At a time when countries like Tanzania and Zambia are outlawing child marriage, our president is still limiting his wife to the ‘other room’. We have not allowed ourselves to be freed from the fetters of retrogressive traditions with all the glaring negative indices and implications. It all rises and falls with leadership. Government must punish offenders as stipulated by the law and not merely give five gentle slaps on the wrist, or a seeming nod of approval or a conspiratorial silence as we see from time to time. This is the 21st Century; Nigerians, let’s wake up and allow girls to be girls, please.
Olufemi Aduwo (President Rights Monitoring Group)
Child marriage is even a sin against humanity. The government should be serious about it and come up with an effective check. Some people in the North hide under religion whereas their counterparts in Arab countries do not involve in this type of a thing. Child marriage is an issue that we should tackle and the United Nations should be involved in this matter. Unfortunately, our lawmakers from the North are not helping matters. We should have more enlightenment programmes.
Child marriage is an advanced level of child abuse. We should have a law that makes it compulsory for child rights to be guaranteed up to the age of 17. One way of doing this is to make child education free across the federation in order to reduce this abuse. When you educate a girl child, you educate a mother; and you educate a nation. Most of the child marriages have led to high mortality rate. Imagine a girl of 13 being turned into a mother overnight. In the South-West, it is reduced, but in the North, it is rampant. Forceful marriages need to be discouraged.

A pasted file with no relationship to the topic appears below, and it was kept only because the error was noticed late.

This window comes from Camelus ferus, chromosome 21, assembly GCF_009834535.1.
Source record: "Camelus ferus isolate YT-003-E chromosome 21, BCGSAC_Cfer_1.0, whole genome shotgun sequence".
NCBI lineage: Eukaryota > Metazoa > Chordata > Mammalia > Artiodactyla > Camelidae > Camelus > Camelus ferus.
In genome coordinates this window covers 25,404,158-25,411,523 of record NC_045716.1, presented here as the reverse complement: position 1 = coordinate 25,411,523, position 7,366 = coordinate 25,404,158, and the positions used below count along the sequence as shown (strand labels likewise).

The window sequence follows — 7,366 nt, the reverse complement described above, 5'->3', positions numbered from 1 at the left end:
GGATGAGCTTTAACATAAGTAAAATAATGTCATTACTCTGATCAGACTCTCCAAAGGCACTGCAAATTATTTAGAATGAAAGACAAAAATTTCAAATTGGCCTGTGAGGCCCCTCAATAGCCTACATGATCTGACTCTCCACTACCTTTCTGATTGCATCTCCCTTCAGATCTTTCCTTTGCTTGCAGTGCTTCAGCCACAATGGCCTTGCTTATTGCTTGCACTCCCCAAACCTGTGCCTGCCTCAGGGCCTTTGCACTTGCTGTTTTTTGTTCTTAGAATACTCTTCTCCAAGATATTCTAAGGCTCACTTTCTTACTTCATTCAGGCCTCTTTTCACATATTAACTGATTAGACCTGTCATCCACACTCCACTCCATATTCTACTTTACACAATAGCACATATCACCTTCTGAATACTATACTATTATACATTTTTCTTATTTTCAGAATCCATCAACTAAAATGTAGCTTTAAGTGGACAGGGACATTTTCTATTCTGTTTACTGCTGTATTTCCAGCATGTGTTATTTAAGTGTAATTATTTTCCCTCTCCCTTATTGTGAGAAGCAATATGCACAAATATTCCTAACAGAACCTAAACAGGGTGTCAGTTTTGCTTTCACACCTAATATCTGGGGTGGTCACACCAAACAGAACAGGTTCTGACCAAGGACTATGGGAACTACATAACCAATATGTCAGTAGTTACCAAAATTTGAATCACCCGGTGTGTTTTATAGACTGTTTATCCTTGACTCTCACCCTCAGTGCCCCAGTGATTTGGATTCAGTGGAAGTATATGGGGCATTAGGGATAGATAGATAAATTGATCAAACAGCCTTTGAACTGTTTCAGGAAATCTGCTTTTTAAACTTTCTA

Innih Archibong (Executive Director, Liberty Now)
Forced marriage is a product of culture. But so is law. The sociological school of legal thought, for example, teaches that law is a function of the society. The historical school posits that law grows with the people and dies with the people.
If we are going to do something about forced marriages, the law is a ready tool. But to what extent does the law regulate culture? This is because it is the extent to which it can regulate forced marriages. My answer is: the law does not regulate culture much. Any move to change the culture of a specific people must be cultural and incremental.
What gives rise to this culture? Is it the poverty of parents? If yes, improve the economy in ways that could improve livelihoods and increase the income of families. Is it illiteracy? Then, we should show religious teachers and leaders that there are other truths outside their religions.
If the main factor is religious, the battle could be a tough one. Yet, we can start with a campaign on age of marriage and importance of consent.